The long and rich history of Featherstone Rovers Rugby League Football Club

Friday, 7 June 2013

One Cap Wonders

In English cricket they have a special club whose members are all test cricketers, but won only one cap for England. This club of one-cap wonders is full of great players with hard luck stories about how they failed to win more caps, honest county toilers who just weren’t up to the level but found themselves in the right place at the right time, and the odd character who makes you think ‘How the hell did he ever play for England?’ And so it is with Rugby League. In a recent issue of Rugby League Journal Harry Edgar published the full list of one-cap Great Britain international players. (For those who don’t know, RLJ is the nostalgia soaked magazine that Edgar started up after he sold Open Rugby to League Express). I say “one cap”, although apparently the RFL don’t actually award a cap until a player has played at least two tests. Quite why that is, we’d have to ask them. In a long list of the famous and not-so-famous names, there are many with a Featherstone connection.

Strange as it may seem, local legend Vince Farrah won only one cap, and that towards the end of his career against Australia when he was with Hull. It’s difficult to imagine why he wasn’t picked more often. Former first team coach Gary H Price is another example. Having toured in 1990 without playing a test, his solitary GB cap was against the Papua New Guinea tourists of 1991. More obscurely, two former Rovers assistant coaches are also there; Kenny Loxton, capped in 1971, and Peter Small, capped in 1962.

Ex-scrum-half Mark Aston also won one cap. Needless to say, it wasn’t during his short stint with us. Inevitably among the 90 odd players there are some real head-scratchers, including a few I readily admit I’d never heard of. Most puzzling for me were those mediocre Union converts of the late 80s, who all seemed to win a single cap under Mal Reilly. Do you remember the glorious careers of David Bishop, Gerald Cordle, Kevin Ellis, Jonathon Griffiths, Mark Jones and Rowland Phillips? Modest performers at club level, they seemed to benefit from the higher media profile afforded to

Don Fox, one cap wonder
The one-cap club however has two fully paid up Featherstone Rovers members, and there can be no doubt that they were both cracking players. Don Fox had enjoyed a fine career as Rovers’ scrum-half, but when Great Britain were battered 50-12 by Australia to lose the Ashes in 1963 Fox was drafted into the side at loose-forward. He was to be one of seven debutants as Britain were going through a transitional phase. Players the calibre of Vince Karalius, Eric Ashton and Mick Sullivan had been dropped never to return. These were the days when Britain didn’t really expect to lose at home to Australia, and this third test ‘dead’ rubber turned into a violent grudge match, most unfortunate for a skilful ball-player such as Fox, who was hoping to showcase himself. Fox had previously played for Great Britain v France in a game before France was granted full international status (in 1957), and had toured with the 1962 Lions without being capped. At scrum-half and captain that day for Britain was none other than old Rovers’ favourite Tommy Smales, another local lad who had to leave Post Office Road when he couldn’t oust Don Fox from the first team. Now here they were, side by side for Great Britain. Despite the punch ups, Fox had a good game, scored a try and kicked two goals. For the selectors however it wasn’t enough to ever merit re-selection.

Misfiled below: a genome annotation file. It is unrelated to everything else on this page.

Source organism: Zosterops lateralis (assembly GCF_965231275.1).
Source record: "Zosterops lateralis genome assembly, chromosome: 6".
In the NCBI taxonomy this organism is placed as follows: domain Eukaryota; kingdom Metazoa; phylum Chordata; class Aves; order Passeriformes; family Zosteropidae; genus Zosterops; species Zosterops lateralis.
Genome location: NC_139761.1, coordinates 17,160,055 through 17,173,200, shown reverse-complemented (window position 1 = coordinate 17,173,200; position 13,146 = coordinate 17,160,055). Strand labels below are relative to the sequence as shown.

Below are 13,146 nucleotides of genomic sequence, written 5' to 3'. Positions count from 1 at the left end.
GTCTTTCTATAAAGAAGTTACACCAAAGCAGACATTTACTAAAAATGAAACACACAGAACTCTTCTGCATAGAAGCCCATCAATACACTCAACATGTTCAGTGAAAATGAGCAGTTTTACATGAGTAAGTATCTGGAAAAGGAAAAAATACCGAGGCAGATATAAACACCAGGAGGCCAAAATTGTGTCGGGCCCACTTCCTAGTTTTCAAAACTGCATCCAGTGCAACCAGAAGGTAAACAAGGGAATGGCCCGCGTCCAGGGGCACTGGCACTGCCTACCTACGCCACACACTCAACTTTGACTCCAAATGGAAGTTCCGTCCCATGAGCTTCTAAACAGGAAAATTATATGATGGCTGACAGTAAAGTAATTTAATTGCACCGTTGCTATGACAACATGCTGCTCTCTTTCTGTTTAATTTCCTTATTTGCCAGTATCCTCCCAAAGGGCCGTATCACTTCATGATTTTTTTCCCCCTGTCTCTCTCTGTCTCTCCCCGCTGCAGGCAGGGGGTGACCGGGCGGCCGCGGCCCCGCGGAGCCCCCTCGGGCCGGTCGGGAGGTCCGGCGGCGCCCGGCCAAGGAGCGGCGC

Chris Bibb, one cap wonder
When Great Britain toured New Zealand in 1990 many ‘star’ names decided to stay at home.  Incumbent GB full-back Steve Hampson was one of those to drop out, and in came Chris Bibb after a hugely successful domestic season, to join club-mates Deryck Fox and Ian Smales. The tour started with Alan Tait as test fullback, but by the time of the first test v New Zealand at Palmerston North, Bibb got his chance in the number one shirt. Deryck Fox was on the bench, and in the Kiwi side was future Rover Mark Nixon. Britain won a tight game 11-10 without Bibb really getting an opportunity to shine. Joe Lydon was preferred for the remaining two tests, and despite some more wonderful displays, Bibb’s chance had gone, never to return.

Certainly both these players deserved greater representative recognition than one solitary cap, but can look back with pride that they played for their country at the highest level, an achievement that eludes the vast majority of players.

ex-RU internationals.

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